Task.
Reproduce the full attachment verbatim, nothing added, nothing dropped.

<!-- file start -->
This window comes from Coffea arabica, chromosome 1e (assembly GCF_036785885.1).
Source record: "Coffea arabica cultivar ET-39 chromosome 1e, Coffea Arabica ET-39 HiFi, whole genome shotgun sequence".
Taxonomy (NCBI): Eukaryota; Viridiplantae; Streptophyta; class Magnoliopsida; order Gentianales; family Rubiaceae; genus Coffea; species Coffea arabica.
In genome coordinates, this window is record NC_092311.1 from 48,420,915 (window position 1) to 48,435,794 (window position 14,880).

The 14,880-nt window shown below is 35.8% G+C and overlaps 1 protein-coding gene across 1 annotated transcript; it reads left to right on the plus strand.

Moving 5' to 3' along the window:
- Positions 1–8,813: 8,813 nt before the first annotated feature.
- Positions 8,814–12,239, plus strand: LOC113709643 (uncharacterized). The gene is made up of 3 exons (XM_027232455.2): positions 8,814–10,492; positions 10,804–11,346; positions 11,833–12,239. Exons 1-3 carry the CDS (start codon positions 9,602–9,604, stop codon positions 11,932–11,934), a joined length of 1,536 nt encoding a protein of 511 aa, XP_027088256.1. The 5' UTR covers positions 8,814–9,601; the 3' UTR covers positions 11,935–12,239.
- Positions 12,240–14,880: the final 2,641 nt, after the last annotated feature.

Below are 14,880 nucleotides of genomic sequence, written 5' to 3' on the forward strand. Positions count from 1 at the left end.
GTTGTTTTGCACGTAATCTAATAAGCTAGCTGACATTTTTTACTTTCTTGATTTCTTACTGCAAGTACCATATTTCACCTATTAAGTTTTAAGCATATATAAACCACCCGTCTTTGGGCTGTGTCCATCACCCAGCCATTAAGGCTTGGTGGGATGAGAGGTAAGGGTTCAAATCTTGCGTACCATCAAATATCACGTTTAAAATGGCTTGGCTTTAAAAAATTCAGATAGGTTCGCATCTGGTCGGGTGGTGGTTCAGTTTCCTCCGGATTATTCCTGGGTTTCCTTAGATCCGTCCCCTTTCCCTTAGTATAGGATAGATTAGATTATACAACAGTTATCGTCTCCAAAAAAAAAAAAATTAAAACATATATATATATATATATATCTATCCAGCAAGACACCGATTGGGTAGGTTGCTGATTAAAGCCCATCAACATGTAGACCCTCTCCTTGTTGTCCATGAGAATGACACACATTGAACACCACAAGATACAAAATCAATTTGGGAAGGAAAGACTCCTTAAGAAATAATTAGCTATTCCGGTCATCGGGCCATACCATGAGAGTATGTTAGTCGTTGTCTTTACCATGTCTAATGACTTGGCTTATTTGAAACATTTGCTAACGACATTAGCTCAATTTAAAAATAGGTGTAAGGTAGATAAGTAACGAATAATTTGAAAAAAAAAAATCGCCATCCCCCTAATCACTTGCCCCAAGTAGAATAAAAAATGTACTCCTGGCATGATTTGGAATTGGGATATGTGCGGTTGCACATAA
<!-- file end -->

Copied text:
This window comes from Coffea arabica, chromosome 1e (assembly GCF_036785885.1).
Source record: "Coffea arabica cultivar ET-39 chromosome 1e, Coffea Arabica ET-39 HiFi, whole genome shotgun sequence".
Taxonomy (NCBI): Eukaryota; Viridiplantae; Streptophyta; class Magnoliopsida; order Gentianales; family Rubiaceae; genus Coffea; species Coffea arabica.
In genome coordinates, this window is record NC_092311.1 from 48,420,915 (window position 1) to 48,435,794 (window position 14,880).

The 14,880-nt window shown below is 35.8% G+C and overlaps 1 protein-coding gene across 1 annotated transcript; it reads left to right on the plus strand.

Moving 5' to 3' along the window:
- Positions 1–8,813: 8,813 nt before the first annotated feature.
- Positions 8,814–12,239, plus strand: LOC113709643 (uncharacterized). The gene is made up of 3 exons (XM_027232455.2): positions 8,814–10,492; positions 10,804–11,346; positions 11,833–12,239. Exons 1-3 carry the CDS (start codon positions 9,602–9,604, stop codon positions 11,932–11,934), a joined length of 1,536 nt encoding a protein of 511 aa, XP_027088256.1. The 5' UTR covers positions 8,814–9,601; the 3' UTR covers positions 11,935–12,239.
- Positions 12,240–14,880: the final 2,641 nt, after the last annotated feature.

Below are 14,880 nucleotides of genomic sequence, written 5' to 3' on the forward strand. Positions count from 1 at the left end.
GTTGTTTTGCACGTAATCTAATAAGCTAGCTGACATTTTTTACTTTCTTGATTTCTTACTGCAAGTACCATATTTCACCTATTAAGTTTTAAGCATATATAAACCACCCGTCTTTGGGCTGTGTCCATCACCCAGCCATTAAGGCTTGGTGGGATGAGAGGTAAGGGTTCAAATCTTGCGTACCATCAAATATCACGTTTAAAATGGCTTGGCTTTAAAAAATTCAGATAGGTTCGCATCTGGTCGGGTGGTGGTTCAGTTTCCTCCGGATTATTCCTGGGTTTCCTTAGATCCGTCCCCTTTCCCTTAGTATAGGATAGATTAGATTATACAACAGTTATCGTCTCCAAAAAAAAAAAAATTAAAACATATATATATATATATATATCTATCCAGCAAGACACCGATTGGGTAGGTTGCTGATTAAAGCCCATCAACATGTAGACCCTCTCCTTGTTGTCCATGAGAATGACACACATTGAACACCACAAGATACAAAATCAATTTGGGAAGGAAAGACTCCTTAAGAAATAATTAGCTATTCCGGTCATCGGGCCATACCATGAGAGTATGTTAGTCGTTGTCTTTACCATGTCTAATGACTTGGCTTATTTGAAACATTTGCTAACGACATTAGCTCAATTTAAAAATAGGTGTAAGGTAGATAAGTAACGAATAATTTGAAAAAAAAAAATCGCCATCCCCCTAATCACTTGCCCCAAGTAGAATAAAAAATGTACTCCTGGCATGATTTGGAATTGGGATATGTGCGGTTGCACATAA